Re: [GTh] 99 Sheep, The Valintinian Explaination
----- Original Message -----
From: "Stephen" <stephen@...>
Sent: Wednesday, November 26, 2003 6:16 PM
Subject: Re: [GTh] 99 Sheep, The Valintinian Explaination
> Thanks for an interesting post.
> Although I am no expert I am not sure that many scholars would now
> to the view that the Gospel of Truth was written by Valentinus. Not that
> this point is important to your argument.
> Irenaeus in 'Against Heresies' Book 1 gives us more information about how
> the Valentinians interpreted the lost sheep -
> "Moreover, that Achamoth wandered beyond the Pleroma, and received form
> Christ, and was sought after by the Saviour, they declare that He
> when He said, that He had come after that sheep which was gone astray.(16)
> For they explain the wandering sheep to mean their mother, by whom they
> represent the Church as having been sown. The wandering itself denotes her
> stay outside of the Pleroma in a state of varied passion, from which they
> maintain that matter derived its origin. The woman, again, who sweeps the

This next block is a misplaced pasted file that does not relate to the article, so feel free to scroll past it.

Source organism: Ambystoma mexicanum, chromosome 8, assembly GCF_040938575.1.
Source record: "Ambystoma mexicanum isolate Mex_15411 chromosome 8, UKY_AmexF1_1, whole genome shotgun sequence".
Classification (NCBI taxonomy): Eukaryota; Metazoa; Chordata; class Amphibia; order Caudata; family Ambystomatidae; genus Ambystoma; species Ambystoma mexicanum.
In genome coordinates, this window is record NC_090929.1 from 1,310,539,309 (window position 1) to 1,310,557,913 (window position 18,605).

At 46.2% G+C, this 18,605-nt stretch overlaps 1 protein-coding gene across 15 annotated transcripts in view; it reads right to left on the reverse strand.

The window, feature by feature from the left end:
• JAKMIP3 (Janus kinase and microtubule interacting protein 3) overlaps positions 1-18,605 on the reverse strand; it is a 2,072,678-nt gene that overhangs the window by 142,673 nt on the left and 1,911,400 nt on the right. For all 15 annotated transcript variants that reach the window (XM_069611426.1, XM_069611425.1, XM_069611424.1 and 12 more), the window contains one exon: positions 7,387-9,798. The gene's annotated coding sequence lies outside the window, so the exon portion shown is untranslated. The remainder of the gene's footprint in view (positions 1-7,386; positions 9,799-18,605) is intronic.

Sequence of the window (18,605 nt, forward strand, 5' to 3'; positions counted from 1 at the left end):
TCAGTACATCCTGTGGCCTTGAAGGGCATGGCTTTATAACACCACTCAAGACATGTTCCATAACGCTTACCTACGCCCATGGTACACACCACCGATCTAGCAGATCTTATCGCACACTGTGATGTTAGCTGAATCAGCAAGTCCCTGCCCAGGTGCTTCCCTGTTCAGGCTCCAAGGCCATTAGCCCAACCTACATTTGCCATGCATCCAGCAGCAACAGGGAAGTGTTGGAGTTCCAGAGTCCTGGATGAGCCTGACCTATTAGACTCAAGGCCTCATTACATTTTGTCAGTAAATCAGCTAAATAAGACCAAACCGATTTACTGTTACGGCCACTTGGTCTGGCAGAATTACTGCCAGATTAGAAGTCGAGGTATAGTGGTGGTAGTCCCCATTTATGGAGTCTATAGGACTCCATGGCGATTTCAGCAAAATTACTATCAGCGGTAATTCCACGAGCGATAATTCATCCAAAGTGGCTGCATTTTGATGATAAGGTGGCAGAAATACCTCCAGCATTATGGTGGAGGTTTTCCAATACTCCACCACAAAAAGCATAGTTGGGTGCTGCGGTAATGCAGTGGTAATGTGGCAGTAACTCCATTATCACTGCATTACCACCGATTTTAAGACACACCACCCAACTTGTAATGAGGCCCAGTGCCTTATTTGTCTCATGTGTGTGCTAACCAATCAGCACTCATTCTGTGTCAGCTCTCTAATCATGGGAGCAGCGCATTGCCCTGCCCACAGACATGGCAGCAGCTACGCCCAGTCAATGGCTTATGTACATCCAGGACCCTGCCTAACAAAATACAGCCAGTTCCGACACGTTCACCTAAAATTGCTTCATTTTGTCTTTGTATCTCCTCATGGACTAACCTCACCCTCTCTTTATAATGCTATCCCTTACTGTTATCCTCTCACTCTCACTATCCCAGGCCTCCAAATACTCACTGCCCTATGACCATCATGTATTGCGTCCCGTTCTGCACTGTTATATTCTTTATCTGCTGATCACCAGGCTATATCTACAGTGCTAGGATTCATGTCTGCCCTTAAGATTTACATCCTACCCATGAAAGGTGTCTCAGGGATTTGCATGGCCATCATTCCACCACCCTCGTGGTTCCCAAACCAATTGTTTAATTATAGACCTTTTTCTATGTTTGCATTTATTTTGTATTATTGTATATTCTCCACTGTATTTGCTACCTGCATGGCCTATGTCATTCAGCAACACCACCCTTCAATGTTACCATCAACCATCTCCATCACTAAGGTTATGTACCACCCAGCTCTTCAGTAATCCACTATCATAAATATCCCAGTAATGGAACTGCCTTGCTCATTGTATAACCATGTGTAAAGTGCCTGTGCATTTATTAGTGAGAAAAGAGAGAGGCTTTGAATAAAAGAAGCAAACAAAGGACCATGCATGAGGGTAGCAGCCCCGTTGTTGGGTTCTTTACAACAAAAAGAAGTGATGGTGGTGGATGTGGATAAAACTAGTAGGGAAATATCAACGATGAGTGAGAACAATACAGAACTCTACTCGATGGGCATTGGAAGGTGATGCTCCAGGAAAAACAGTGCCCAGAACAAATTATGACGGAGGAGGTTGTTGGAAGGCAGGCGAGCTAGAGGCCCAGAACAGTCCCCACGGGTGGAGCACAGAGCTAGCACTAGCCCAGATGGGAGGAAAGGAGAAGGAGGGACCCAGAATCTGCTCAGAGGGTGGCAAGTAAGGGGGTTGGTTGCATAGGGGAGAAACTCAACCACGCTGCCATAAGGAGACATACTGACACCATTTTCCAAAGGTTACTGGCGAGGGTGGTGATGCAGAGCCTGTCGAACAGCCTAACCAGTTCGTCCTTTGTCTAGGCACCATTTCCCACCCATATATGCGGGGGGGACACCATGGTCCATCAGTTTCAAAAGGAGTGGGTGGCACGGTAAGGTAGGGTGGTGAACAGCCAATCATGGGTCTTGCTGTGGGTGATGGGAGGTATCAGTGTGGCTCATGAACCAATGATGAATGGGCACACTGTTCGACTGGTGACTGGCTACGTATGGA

> house and finds the piece of money, they declare to denote the Sophia
> who, having lost her enthymesis, afterwards recovered it, on all things
> being purified by the advent of the Saviour. Wherefore this substance
> according to them, was reinstated in Pleroma."
I would say here that the usage together of the parable of the lost sheep
and the parable of the lost coins makes it likely that Luke 15 is the source
for the account in Irenaeus.
----- Original Message -----
From: "Tom Saunders" <tom@...>
Sent: Monday, November 24, 2003 3:07 PM
Subject: [GTh] 99 Sheep, The Valintinian Explaination
> The "Gospel of Truth" offers an explanation of the parable of the "Lost
Sheep." This Gospel is thought to have been written by Valentinus (100-180
> Th-107. Jesus said, "The (Father's) kingdom is like a shepherd who had a
hundred sheep. One of them, the largest, went astray. He left the
ninety-nine and looked for the one until he found it. After he had toiled,
he said to the sheep, 'I love you more than the ninety-nine."
I think that Valentinus is correct in interpreting this parable in terms of
a Greek hand numbering system. In this numbering system, the only time
there is a complete shift from one hand to the other is in going between 99
Why else, other than in reference to this hand numbering system, would the
parable have 99 sheep needing the one errant sheep to bring their total to